That night Scott and I had an argument about when he should give notice at work. I was pushing for a slightly earlier date; I was eager to get down to NC and settle in at the Depot House. (It even had a name! I’ve always wanted to live in a house with a name.) Scott thought we should hang in for one more pay period before making the big move. We both went to bed upset, with Jane zonked beside us, her fair skin luminous in the moonlight. I woke in the early dawn, those bruises nagging at my mind. I snuck out of bed without waking Scott and Jane and dug a medical reference book out of the office closet. Bruising: check for petechiae, it said—little red dots on the skin—more than a dozen means bad news.
I crept back into the bedroom and raised the blind enough to let in light from the streetlamp. I remember the cold lump of fear in my stomach. There were more than twelve red dots on one arm alone. It was Saturday, March 22nd, and life as we knew it was over.
The pediatrician had office hours that morning. He took one look at Jane and sent us to the hospital for a blood test. Ten hours later we found ourselves in the PICU watching a nurse hook up machines that would remove Jane’s blood from her body and replace it with someone else’s blood. When Scott called his mother to tell her Jane had leukemia, she thought he was joking at first. He assured her that he would never joke about something like this. It defied belief, but it was real.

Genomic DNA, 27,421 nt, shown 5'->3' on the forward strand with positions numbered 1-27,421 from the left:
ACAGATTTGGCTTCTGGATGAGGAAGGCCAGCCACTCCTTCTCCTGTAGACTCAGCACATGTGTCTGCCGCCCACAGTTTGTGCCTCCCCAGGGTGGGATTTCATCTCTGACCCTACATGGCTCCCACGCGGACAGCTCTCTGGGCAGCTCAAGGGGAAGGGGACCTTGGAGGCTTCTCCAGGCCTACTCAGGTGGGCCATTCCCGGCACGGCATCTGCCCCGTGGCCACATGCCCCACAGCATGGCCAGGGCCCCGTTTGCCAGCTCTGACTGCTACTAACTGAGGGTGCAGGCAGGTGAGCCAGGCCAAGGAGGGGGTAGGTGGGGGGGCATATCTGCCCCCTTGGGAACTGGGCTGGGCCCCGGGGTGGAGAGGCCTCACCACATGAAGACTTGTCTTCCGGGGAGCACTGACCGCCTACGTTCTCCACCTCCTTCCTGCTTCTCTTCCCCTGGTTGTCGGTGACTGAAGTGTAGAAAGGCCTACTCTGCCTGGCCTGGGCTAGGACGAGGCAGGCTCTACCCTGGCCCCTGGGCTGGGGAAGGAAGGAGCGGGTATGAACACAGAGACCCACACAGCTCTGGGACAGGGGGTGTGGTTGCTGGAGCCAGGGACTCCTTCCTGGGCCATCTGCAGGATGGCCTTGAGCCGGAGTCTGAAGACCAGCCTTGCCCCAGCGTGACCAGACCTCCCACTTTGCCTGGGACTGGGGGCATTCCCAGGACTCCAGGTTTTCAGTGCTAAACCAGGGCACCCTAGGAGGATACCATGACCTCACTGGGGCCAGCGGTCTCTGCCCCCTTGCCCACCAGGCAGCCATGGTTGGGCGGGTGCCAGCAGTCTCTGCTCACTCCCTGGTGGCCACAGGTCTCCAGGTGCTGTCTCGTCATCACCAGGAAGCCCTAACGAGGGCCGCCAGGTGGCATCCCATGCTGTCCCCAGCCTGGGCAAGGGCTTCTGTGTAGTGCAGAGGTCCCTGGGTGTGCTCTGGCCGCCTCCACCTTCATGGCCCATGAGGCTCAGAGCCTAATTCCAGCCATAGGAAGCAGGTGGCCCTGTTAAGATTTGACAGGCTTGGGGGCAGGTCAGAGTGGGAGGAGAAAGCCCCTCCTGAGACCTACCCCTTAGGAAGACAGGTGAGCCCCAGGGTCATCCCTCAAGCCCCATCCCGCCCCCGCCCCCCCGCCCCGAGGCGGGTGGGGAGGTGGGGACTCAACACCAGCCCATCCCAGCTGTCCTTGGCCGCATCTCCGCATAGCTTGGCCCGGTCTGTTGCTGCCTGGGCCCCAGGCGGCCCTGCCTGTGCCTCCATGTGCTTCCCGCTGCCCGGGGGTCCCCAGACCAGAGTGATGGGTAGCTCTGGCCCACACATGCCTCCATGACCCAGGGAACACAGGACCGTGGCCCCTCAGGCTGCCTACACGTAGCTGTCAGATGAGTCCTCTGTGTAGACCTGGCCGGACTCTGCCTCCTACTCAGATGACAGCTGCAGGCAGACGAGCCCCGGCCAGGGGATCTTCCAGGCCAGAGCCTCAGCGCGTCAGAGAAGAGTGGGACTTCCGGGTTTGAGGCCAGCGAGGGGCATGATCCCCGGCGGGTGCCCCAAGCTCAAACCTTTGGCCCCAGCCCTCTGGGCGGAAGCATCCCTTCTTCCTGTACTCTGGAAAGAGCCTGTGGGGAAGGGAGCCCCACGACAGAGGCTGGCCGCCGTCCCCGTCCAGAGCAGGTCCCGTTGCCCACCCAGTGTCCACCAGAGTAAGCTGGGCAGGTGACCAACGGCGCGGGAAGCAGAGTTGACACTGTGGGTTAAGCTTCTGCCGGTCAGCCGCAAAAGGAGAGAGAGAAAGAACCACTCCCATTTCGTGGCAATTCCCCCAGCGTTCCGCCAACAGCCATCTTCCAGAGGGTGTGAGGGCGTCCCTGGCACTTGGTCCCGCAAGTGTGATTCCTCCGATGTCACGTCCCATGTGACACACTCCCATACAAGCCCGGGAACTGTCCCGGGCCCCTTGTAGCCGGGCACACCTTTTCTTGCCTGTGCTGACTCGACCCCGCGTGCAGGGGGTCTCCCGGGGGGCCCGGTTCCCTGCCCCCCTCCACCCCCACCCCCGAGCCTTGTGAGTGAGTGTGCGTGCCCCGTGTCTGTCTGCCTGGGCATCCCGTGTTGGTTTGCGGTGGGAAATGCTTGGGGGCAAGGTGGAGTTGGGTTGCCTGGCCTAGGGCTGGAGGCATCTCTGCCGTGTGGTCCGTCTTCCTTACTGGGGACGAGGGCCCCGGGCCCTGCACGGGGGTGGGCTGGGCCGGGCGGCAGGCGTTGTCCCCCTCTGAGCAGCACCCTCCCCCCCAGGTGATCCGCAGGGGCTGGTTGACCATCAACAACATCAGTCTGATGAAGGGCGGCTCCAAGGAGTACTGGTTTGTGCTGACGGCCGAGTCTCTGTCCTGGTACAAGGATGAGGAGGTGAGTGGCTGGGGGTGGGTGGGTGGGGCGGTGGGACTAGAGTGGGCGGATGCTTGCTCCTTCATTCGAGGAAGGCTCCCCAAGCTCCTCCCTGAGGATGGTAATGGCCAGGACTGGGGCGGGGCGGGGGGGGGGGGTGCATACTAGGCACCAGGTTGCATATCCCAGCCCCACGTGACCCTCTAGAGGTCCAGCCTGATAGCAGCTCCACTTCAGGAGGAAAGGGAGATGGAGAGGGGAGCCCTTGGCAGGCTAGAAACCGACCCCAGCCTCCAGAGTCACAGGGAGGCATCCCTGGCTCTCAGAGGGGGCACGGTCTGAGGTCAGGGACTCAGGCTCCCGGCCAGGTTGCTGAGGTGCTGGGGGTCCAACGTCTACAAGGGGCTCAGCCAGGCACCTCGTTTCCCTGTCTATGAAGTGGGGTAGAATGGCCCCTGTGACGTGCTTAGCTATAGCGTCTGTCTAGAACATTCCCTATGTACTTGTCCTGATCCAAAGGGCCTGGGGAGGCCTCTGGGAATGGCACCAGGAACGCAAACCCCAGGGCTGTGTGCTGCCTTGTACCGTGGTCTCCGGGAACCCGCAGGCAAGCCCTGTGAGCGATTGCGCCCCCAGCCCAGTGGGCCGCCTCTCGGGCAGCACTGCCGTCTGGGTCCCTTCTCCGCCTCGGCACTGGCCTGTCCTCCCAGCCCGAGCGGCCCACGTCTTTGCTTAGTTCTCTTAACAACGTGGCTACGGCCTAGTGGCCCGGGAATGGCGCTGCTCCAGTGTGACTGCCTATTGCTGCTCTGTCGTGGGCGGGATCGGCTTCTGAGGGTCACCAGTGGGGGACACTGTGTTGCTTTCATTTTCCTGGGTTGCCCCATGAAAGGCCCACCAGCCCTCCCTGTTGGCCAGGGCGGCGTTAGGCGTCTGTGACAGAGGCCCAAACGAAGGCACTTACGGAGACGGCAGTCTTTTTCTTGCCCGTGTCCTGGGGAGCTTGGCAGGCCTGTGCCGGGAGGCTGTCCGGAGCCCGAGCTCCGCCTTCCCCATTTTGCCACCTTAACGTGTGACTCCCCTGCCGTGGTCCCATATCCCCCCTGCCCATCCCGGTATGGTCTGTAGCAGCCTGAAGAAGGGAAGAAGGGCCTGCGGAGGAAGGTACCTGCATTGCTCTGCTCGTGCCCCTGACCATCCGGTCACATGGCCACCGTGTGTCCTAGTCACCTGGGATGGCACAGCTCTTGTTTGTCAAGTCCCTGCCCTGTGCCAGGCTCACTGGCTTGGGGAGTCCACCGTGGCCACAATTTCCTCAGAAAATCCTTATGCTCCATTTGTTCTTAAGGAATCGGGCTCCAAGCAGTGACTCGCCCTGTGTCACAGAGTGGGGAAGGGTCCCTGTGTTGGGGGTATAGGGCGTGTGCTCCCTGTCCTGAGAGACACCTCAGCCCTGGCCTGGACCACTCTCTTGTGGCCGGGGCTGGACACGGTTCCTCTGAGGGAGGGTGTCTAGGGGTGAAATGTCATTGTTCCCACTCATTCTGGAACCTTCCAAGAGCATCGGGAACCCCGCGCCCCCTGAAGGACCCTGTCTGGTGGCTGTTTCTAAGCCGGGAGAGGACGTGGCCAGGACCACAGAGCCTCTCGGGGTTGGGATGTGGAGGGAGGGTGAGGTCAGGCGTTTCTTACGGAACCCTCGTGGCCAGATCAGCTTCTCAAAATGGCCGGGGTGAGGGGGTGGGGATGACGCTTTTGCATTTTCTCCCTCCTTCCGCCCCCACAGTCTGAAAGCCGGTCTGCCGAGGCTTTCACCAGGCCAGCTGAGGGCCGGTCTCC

By the end of her first week of chemo, Jane had picked up a whole bunch of new words, like “blue IV” and “med-o-tec-tate” (methotrexate). And to think I’d been impressed with bus. Day 8 was Easter Sunday, and she hunted eggs in her hospital room with Scott maneuvering her iv pole around the bed. We thanked our lucky stars that he hadn’t quit his job yet—his company had great health insurance. I wrote a note to the owner of the Depot House, explaining that we wouldn’t be renting after all. Six months of inpatient, high-dose chemo stretched to almost nine months, because of low blood counts and complications. Jane knew more about platelets and white cells at age 2 than I did at 20. We learned how to give injections and push meds through her central line catheter. We watched hundreds of hours of Blues Clues and read picture books until they were stacked as high as the bed.